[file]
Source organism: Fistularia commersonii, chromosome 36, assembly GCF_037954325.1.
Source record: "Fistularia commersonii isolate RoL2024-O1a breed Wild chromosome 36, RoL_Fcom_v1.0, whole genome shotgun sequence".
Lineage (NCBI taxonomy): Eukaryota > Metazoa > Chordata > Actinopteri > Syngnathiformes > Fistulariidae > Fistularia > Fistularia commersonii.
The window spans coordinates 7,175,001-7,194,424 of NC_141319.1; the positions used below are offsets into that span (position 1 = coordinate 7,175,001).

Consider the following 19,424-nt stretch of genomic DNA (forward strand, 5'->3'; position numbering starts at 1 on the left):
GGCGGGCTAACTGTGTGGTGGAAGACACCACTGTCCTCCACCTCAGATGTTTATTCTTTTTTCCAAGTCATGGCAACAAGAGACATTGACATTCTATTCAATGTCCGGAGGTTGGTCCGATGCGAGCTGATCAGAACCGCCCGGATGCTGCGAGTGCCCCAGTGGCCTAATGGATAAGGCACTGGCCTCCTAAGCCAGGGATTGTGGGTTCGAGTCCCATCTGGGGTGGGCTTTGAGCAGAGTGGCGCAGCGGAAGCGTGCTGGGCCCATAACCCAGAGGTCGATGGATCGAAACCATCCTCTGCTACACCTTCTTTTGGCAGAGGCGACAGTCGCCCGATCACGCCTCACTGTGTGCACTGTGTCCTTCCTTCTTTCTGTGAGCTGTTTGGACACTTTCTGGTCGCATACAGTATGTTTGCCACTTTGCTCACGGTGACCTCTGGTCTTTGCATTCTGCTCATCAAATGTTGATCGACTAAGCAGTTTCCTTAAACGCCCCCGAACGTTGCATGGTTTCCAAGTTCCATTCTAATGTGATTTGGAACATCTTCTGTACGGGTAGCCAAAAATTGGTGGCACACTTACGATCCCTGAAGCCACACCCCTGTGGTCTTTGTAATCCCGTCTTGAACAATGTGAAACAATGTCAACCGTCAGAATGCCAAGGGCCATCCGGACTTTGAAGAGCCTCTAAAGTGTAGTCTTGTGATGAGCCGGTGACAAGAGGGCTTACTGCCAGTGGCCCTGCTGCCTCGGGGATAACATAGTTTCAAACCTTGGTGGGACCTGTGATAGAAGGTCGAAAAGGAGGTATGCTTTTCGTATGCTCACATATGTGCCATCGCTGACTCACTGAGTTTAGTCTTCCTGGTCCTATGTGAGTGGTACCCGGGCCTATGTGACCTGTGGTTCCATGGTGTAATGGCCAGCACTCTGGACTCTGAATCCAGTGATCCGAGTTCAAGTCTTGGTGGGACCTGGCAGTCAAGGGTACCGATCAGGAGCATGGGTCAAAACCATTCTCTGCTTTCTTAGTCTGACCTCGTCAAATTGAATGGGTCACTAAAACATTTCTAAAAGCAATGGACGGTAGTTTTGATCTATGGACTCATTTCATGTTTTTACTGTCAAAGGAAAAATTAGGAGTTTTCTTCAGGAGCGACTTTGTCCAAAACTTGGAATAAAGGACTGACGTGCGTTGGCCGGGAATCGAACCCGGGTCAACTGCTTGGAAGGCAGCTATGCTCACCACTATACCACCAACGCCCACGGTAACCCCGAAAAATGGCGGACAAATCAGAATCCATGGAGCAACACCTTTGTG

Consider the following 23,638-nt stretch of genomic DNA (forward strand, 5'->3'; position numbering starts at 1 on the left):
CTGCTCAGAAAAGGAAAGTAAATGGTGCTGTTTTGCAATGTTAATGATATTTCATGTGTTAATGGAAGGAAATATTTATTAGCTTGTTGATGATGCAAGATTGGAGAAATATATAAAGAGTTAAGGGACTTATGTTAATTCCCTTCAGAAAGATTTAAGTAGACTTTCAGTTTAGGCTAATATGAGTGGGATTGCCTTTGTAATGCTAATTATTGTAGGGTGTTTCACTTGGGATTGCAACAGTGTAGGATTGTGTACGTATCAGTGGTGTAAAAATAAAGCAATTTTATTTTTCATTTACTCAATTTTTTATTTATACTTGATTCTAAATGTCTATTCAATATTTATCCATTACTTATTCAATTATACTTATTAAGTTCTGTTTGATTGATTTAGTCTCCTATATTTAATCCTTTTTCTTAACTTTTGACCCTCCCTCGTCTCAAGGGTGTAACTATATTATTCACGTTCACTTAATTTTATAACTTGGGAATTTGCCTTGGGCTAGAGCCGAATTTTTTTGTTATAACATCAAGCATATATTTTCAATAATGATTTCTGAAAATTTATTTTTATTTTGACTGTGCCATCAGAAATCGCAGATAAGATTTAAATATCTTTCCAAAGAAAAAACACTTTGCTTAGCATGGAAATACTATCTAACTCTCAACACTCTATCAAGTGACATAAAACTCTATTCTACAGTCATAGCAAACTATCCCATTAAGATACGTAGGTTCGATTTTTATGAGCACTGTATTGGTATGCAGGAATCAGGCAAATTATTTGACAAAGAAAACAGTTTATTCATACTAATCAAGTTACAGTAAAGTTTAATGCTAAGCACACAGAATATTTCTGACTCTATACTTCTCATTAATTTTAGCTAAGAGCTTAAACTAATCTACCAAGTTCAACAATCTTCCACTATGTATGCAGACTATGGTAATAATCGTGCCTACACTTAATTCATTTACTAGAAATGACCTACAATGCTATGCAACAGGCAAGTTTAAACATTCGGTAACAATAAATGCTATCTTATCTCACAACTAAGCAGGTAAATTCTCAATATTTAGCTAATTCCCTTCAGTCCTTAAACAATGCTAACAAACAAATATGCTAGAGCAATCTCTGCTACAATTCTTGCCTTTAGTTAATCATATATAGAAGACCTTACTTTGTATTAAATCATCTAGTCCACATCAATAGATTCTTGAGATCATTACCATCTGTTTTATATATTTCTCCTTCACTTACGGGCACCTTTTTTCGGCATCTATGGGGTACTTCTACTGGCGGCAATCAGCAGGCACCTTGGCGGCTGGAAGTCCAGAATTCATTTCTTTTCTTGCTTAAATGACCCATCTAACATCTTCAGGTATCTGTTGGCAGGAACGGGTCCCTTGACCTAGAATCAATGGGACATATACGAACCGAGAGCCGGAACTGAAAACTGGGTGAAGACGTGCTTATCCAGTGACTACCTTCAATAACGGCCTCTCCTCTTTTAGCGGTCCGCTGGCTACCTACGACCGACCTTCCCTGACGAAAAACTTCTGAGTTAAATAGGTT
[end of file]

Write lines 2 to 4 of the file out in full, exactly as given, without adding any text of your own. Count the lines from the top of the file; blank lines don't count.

Source record: "Fistularia commersonii isolate RoL2024-O1a breed Wild chromosome 36, RoL_Fcom_v1.0, whole genome shotgun sequence".
Lineage (NCBI taxonomy): Eukaryota > Metazoa > Chordata > Actinopteri > Syngnathiformes > Fistulariidae > Fistularia > Fistularia commersonii.
The window spans coordinates 7,175,001-7,194,424 of NC_141319.1; the positions used below are offsets into that span (position 1 = coordinate 7,175,001).